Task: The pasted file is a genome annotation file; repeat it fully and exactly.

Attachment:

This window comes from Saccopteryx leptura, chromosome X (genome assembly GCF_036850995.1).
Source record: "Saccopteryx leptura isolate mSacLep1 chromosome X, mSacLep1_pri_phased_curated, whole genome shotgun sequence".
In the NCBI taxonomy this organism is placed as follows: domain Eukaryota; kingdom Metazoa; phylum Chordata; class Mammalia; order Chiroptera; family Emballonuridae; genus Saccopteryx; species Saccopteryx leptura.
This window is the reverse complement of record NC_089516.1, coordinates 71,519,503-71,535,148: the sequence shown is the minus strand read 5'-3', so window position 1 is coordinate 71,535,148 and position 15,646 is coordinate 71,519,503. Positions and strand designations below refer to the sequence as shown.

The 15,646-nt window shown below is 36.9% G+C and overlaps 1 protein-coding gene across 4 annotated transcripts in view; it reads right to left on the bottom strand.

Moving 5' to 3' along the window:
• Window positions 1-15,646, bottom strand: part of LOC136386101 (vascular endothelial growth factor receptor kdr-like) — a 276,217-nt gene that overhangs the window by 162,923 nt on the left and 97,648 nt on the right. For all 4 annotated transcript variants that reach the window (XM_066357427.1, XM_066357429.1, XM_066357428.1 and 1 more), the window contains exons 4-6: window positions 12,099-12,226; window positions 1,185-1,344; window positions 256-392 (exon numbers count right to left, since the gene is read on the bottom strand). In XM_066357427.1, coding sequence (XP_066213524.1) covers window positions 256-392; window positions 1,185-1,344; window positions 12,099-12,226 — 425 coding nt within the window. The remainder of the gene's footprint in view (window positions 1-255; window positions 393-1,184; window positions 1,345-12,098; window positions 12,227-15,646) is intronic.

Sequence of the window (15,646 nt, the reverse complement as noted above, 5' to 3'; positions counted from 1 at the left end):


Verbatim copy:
This window comes from Saccopteryx leptura, chromosome X (genome assembly GCF_036850995.1).
Source record: "Saccopteryx leptura isolate mSacLep1 chromosome X, mSacLep1_pri_phased_curated, whole genome shotgun sequence".
In the NCBI taxonomy this organism is placed as follows: domain Eukaryota; kingdom Metazoa; phylum Chordata; class Mammalia; order Chiroptera; family Emballonuridae; genus Saccopteryx; species Saccopteryx leptura.
This window is the reverse complement of record NC_089516.1, coordinates 71,519,503-71,535,148: the sequence shown is the minus strand read 5'-3', so window position 1 is coordinate 71,535,148 and position 15,646 is coordinate 71,519,503. Positions and strand designations below refer to the sequence as shown.

The 15,646-nt window shown below is 36.9% G+C and overlaps 1 protein-coding gene across 4 annotated transcripts in view; it reads right to left on the bottom strand.

Moving 5' to 3' along the window:
• Window positions 1-15,646, bottom strand: part of LOC136386101 (vascular endothelial growth factor receptor kdr-like) — a 276,217-nt gene that overhangs the window by 162,923 nt on the left and 97,648 nt on the right. For all 4 annotated transcript variants that reach the window (XM_066357427.1, XM_066357429.1, XM_066357428.1 and 1 more), the window contains exons 4-6: window positions 12,099-12,226; window positions 1,185-1,344; window positions 256-392 (exon numbers count right to left, since the gene is read on the bottom strand). In XM_066357427.1, coding sequence (XP_066213524.1) covers window positions 256-392; window positions 1,185-1,344; window positions 12,099-12,226 — 425 coding nt within the window. The remainder of the gene's footprint in view (window positions 1-255; window positions 393-1,184; window positions 1,345-12,098; window positions 12,227-15,646) is intronic.

Sequence of the window (15,646 nt, the reverse complement as noted above, 5' to 3'; positions counted from 1 at the left end):